• When using exec() on a QDialog (-derived) class, you start a local eventloop in the dialog. QMessageBox is a QDialog derived class. That means that your call to exec() will not return untill the dialog is dismissed. It results in a modal dialog that blocks the rest of your application. Usually, you will use the results of these dialogs immediately in the function where you executed them, and you don't need the dialog to be around anymore outside of the scope of that function. In such cases, it makes sense to create the dialog on the stack instead of on the heap. It is a bit[1] faster, and it prevents memory leaks because no matter what your code path is, the moment the variable goes out of scope (at the latest when you exit the funtion), the dialog will be automatically properly destructed.

    Had you created the dialog on the heap, it would have been your own responsibility to destroy the dialog after you were done with it (or use a smartpointer to do that for you, of course).

    On your second question: you don't. First of all: the static methods use the exec() method, or something close enough anyway. There are other ways to work with a dialog though. There is of course the show() method, which will show your dialog but otherwise continue the normal flow of the function. That is, it returns immediately to the function it was called from. There is also the open() method, which allows you to create an asynchronic modal dialog. These methods are harder to use, but they actually result in more robust code. You will have to deal with the results of your dialog in a different function from the function that triggered the dialog then.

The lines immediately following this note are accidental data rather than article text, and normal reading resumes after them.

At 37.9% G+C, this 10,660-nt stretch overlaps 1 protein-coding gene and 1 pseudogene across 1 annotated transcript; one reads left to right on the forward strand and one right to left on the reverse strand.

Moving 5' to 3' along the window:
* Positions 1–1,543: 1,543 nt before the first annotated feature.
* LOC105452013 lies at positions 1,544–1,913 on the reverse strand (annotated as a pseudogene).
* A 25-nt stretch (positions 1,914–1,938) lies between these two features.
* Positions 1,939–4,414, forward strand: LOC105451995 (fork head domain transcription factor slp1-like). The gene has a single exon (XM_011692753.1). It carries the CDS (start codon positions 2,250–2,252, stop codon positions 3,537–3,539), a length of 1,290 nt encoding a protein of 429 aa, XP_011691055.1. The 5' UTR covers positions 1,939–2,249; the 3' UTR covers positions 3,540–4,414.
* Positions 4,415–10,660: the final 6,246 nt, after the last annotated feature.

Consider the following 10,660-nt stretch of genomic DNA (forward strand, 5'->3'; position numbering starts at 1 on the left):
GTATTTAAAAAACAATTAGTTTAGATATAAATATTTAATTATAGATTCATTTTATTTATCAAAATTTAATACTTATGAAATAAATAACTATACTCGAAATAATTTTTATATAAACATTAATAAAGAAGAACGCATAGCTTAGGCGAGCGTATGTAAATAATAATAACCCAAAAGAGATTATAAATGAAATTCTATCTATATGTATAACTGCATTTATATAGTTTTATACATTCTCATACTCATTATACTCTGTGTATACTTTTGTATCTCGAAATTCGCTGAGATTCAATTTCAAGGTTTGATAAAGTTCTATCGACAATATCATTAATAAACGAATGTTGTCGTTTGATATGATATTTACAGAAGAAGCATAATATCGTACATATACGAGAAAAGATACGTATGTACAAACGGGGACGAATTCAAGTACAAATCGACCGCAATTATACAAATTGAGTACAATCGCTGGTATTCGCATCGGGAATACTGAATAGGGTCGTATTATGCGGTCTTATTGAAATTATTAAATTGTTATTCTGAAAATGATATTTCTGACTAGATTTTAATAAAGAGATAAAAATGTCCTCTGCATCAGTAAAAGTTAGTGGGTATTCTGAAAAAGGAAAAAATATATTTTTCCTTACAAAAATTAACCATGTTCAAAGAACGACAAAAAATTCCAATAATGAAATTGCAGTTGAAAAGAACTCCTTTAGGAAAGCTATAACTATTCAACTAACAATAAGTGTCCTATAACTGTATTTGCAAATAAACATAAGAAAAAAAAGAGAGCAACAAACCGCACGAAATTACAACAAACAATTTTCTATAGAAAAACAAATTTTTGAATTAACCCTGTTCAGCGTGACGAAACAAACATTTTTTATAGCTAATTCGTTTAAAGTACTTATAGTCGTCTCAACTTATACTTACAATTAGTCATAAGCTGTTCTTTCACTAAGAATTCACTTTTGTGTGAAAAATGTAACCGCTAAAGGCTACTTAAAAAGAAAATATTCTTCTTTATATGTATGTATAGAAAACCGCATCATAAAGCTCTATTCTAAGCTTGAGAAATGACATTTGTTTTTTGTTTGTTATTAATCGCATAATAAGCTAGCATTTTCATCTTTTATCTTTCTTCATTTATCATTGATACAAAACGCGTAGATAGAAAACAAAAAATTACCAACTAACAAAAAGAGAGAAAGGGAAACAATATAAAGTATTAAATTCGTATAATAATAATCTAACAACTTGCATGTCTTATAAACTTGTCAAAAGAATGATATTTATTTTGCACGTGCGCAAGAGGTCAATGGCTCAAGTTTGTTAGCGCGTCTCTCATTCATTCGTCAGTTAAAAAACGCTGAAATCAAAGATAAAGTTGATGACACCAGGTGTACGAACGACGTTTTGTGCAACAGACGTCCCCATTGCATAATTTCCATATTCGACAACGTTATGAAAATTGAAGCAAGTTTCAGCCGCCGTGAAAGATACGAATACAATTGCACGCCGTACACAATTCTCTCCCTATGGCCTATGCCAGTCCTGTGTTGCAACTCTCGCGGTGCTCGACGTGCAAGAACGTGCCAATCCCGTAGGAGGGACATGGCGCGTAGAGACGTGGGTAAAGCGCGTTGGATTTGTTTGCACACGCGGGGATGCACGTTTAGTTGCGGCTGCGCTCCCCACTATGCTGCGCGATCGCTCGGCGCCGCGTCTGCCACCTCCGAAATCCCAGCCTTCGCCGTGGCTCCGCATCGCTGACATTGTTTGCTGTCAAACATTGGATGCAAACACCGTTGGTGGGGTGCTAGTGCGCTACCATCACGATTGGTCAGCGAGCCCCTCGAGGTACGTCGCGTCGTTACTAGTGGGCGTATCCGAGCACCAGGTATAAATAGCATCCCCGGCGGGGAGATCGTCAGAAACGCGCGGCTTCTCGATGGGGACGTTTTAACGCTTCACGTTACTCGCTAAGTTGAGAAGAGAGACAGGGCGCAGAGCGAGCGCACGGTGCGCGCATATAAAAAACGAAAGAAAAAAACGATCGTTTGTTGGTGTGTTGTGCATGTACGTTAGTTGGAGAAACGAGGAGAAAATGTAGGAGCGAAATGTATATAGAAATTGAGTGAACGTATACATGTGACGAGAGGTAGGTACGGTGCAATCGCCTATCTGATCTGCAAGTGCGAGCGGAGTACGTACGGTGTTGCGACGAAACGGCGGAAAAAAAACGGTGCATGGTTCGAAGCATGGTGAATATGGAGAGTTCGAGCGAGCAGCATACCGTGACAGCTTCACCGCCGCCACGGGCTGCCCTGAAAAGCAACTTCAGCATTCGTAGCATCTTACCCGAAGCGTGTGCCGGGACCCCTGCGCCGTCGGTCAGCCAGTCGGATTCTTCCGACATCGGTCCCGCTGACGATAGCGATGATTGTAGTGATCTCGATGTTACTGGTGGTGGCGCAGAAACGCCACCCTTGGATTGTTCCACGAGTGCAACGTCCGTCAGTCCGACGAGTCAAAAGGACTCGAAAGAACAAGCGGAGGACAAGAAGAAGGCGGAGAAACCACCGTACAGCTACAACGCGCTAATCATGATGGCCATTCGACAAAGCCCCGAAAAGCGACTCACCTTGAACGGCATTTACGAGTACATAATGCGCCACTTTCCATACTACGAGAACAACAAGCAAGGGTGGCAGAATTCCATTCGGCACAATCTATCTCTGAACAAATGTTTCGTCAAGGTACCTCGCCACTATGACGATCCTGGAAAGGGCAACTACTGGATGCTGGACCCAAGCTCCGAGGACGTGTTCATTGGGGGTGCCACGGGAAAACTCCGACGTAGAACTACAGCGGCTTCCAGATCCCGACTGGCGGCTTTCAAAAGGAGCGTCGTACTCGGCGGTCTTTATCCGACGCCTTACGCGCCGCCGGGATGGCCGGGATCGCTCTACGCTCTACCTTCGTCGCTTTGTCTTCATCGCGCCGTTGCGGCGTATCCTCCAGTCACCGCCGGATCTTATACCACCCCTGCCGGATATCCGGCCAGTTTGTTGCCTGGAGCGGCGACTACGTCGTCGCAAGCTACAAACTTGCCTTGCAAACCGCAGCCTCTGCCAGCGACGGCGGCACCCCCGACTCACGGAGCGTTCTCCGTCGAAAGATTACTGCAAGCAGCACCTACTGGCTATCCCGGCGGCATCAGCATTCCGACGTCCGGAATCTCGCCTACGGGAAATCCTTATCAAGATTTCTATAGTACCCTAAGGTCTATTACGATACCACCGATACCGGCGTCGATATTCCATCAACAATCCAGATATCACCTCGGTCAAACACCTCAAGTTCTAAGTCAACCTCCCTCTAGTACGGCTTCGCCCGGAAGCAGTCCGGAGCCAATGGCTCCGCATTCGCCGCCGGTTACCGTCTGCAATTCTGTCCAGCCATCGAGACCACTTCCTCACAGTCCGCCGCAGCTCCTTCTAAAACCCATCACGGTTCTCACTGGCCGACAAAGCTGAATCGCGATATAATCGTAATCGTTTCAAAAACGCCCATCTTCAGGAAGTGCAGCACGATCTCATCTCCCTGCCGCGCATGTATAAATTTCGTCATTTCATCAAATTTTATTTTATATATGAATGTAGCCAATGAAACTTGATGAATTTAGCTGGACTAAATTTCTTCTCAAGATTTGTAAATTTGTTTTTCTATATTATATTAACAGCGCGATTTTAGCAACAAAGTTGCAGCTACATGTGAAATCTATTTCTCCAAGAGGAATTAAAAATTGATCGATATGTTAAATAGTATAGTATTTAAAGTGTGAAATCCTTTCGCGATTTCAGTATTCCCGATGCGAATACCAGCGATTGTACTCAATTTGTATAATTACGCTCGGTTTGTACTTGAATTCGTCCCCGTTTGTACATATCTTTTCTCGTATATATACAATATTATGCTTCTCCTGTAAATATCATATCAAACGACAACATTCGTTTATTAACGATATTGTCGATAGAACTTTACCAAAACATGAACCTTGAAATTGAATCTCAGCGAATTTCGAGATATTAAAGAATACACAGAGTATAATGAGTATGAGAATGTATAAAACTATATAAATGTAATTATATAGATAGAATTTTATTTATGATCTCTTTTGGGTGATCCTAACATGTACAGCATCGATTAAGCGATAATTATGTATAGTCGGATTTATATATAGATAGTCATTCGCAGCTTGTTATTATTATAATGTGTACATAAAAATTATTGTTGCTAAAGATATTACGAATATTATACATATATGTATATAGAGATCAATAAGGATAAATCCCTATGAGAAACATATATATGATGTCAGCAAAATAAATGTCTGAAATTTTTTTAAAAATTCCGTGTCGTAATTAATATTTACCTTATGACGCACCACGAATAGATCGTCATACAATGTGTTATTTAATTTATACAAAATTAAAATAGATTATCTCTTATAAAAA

I'll give you an example of why exec() [2] -could be- is problematic:

    You think that exec() will result in complete synchronous code, and that it will nicely wait for exec() to return. Actually, your application still can respond to stimuli from outside the application. It can respond to network event, to DBUS commands, local sockets and to <deighty> know what other events. Not to mention painting events... What happens if, while you're happily waiting in your exec() call for the user to click that OK button, a command comes in that directly or indirectly destroys the object that created the messagebox? Let me tell you: you trigger a crash. That is not a far-fetched scenario, it was actually discovered as something that was quite "easy to trigger":http://blogs.kde.org/node/3919 in basically any KDE application.